I love a good story. If you’ve read my blog for any amount of time you’ve probably already picked up on that. Recently I’ve discovered a new (to me) genre of storytelling that I find just delightful. Memoirs are nothing new, in fact they may be the oldest form of storytelling there is, but I’ve noticed a new trend where a writer reflects on a specific time frame, usually a year, or a certain event in their life. Often there is some sort of challenge attached – My Year of…fill in the blank. I am fascinated by these kinds of stories, even if I would never attempt to live like they do, because it’s just so interesting to read how others live their actual lives. If you think you’d like to give this genre a try, here are a few memoirs to get you started:
- The Happiness Project by Gretchen Rubin
- Rubin is a master researcher and data collector, and she presents her findings in story-form. I read her book Better than Before which was about habit formation, and found it so applicable, I was eager to pick up this earlier work. The Happiness Project is just what it sounds like. Rubin takes a year to put her research on happiness into practice by applying everything she’s learned to her own life. She tackles a different area each month, such as marriage, parenting, work, fun, etc. It’s so interesting to read how applying all her heavy research actually makes her happier. Or not. Because not everything works. Since I am trying to be more intentional about staying present in the day to day and truly owning my life, rather than searching for distraction from it, I found Gretchen’s experiences to be very compelling.
- Roots and Sky by Christie PurifoyIn this gentle, poetic memoir Purifoy tells the story of her family’s first year of living in a centuries-old farmhouse. They wanted to build a simpler life and dreamed of connecting more with nature and their neighbors. Christie is so vulnerable and transparent as she describes returning from working abroad as missionaries, her struggle with infertility and postpartum depression, and what happens when your dream coming true doesn’t exactly feel like you thought it would. Her story struck many familiar chords in my heart, and I loved how she fit her tale to the rhythm of the seasons. It was also fun living vicariously through her in a creaky old farmhouse, but not actually having to do all the work associated with such a huge project. 😉
- A Circle of Quiet by Madeline L’Ingle
I am very familiar with L’Ingle’s fiction writing but I hadn’t heard of this memoir until Anne recommended it on her blog Modern Mrs. Darcy. This glimpse into the mental process and raw, real feelings of a master writer was absolutely fascinating. L’Ingle tells the story of moving from Manhattan to a tiny town and huge old house (I’m seeing a pattern here) where her husband gives up his successful career in theater to run the town grocery store. (!!) She relates the heartbreak of having her story rejected (A Wrinkle in Time was sent back for years before a publisher finally took a chance on it) and describes a bit of what it’s like to be a writer of her caliber and run in high-brow literary circles (it’s not exactly what you’d think). She even relates her spiritual struggles and doubts, but how she just can’t give up on her faith. It felt like such a privilege to see inside her private world, and though in some places it got a bit esoteric and convoluted, in the end I felt a little bit like Madeline and I could be friends.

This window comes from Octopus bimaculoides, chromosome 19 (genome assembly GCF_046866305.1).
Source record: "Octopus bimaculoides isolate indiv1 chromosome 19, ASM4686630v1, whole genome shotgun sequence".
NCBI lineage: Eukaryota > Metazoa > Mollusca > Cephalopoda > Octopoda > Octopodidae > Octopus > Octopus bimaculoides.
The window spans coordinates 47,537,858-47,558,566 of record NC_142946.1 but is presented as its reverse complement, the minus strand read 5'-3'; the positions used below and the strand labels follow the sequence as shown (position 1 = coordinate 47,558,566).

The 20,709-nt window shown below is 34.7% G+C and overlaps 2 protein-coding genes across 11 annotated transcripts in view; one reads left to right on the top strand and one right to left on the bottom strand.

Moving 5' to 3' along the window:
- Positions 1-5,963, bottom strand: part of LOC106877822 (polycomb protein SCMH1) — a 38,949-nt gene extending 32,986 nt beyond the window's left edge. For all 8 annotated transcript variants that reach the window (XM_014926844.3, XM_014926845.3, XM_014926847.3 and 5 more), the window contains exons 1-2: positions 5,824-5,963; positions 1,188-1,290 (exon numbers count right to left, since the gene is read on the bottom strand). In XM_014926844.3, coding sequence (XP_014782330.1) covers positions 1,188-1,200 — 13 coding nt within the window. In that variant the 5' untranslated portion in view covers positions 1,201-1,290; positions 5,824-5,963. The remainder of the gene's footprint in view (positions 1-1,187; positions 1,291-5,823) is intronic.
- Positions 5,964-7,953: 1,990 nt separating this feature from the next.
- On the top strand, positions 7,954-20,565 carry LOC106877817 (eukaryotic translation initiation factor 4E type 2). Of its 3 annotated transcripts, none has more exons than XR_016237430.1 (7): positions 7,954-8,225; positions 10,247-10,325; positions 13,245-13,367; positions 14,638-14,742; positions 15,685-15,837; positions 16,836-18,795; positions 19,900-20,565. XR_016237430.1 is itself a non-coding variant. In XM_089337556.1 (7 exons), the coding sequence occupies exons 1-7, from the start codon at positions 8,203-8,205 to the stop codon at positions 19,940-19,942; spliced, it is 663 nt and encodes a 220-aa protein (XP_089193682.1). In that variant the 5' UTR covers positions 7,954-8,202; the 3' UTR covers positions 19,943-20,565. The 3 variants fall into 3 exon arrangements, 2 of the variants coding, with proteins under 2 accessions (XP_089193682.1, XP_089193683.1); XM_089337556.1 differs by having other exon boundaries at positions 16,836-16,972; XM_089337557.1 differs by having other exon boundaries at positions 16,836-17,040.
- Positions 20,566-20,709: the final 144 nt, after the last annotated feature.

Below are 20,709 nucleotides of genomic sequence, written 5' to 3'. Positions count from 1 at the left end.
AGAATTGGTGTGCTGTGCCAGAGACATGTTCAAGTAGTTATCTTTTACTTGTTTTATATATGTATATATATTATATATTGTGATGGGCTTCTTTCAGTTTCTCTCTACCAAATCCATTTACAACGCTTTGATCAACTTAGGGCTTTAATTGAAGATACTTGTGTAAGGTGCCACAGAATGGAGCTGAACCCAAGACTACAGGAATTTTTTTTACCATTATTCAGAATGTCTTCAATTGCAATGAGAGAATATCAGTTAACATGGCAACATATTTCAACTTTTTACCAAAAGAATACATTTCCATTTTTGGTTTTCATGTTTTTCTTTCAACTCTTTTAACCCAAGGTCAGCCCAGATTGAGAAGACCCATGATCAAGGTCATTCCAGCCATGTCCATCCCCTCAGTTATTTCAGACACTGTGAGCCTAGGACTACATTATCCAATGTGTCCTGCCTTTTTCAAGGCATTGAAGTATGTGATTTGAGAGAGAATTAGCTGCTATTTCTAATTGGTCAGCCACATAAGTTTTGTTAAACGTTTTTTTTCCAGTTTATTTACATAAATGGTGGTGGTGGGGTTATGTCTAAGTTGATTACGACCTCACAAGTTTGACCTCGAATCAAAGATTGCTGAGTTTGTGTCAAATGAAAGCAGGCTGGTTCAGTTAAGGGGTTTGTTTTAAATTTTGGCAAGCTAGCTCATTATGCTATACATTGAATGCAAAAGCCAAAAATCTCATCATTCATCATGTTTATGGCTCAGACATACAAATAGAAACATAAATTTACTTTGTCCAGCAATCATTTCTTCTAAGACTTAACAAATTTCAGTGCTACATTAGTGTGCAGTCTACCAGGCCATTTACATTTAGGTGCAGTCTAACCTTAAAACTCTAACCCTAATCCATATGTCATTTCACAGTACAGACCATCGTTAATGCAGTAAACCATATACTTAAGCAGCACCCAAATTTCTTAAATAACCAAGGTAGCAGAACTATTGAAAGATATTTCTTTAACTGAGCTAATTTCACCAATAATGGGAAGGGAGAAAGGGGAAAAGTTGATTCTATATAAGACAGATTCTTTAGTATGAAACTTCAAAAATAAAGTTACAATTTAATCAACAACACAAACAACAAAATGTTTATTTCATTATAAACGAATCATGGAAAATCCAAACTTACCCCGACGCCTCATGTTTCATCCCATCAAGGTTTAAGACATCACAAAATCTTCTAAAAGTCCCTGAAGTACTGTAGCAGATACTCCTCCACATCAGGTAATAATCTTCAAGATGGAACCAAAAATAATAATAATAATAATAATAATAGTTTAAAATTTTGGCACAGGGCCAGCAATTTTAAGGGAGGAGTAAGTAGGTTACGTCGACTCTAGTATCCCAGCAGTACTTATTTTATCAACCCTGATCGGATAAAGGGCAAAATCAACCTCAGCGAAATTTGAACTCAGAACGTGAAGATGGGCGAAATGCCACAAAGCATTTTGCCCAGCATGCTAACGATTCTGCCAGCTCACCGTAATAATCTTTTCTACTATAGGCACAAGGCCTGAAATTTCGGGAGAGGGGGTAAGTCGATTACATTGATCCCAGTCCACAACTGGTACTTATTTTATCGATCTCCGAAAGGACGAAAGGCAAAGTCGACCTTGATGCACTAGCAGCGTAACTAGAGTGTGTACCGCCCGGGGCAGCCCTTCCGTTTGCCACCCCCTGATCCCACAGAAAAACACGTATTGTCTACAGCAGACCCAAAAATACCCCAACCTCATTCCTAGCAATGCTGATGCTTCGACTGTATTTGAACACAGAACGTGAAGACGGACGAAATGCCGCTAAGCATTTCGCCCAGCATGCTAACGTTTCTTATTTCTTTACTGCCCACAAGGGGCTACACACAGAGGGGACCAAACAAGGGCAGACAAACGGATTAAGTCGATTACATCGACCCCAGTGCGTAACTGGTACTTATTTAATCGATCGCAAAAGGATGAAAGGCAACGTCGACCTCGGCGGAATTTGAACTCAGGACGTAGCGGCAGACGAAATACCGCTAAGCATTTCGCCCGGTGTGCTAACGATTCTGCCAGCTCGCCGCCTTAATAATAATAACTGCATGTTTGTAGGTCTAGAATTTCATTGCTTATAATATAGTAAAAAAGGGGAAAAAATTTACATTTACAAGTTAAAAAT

What Falls from the Sky by Esther EmeryThis definitely fits under the “year challenge” category. Emery chronicles her almost spur of the moment decision to go for a year without using the internet. What she learned was completely unexpected, both to her and to me as the reader. Emery had been on the fast track to the top of her field when she went off the road both literally and figuratively and was forced to re-evaluate her entire existence. She speaks of brokenness and healing in her marriage and motherhood, and how giving up the internet led her eventually to reclaim the faith she had lost in childhood. Although some of her conclusions were pretty radical, I definitely resonated with wanting to pull back from being so influenced by the on-line world. This story is challenging and thought-provoking, and prompts a necessary conversation as we become more and more immersed in this digital age.
- Talking as Fast as I Can by Lauren GrahamLet’s end on a lighter note. If you are a Gilmore Girls fan you already recognize the author as the actress who played Lorelei, the mother in the mother/daughter duo. In this memoir she recounts what it was like to start out as an actress, how she landed the role she felt she was made to play, what happened when the series ended without its’ creator and writing team, and what it was like to revisit the character she had loved and played so well. I’m a total GG junky, having watched the show back when we had to wait a week between episodes and months between seasons! I binged my favorite episodes before the four-part sequel came out, then two of my girlfriends and I had the ultimate watch party and finished all four parts in one sitting. I had some mixed feelings about the sequel, but on the whole it was so delightful to watch the characters that I had know for years as though their lives as moved on just as mine had. This story was a wonderful companion to my Gilmore Girls fandom, but even if you’re not a GG fan, Graham is a surprisingly fun and interesting writer that is worth reading.
You’re turn! Have you read any memoirs or “my year of” books that you think I’d enjoy? Please share!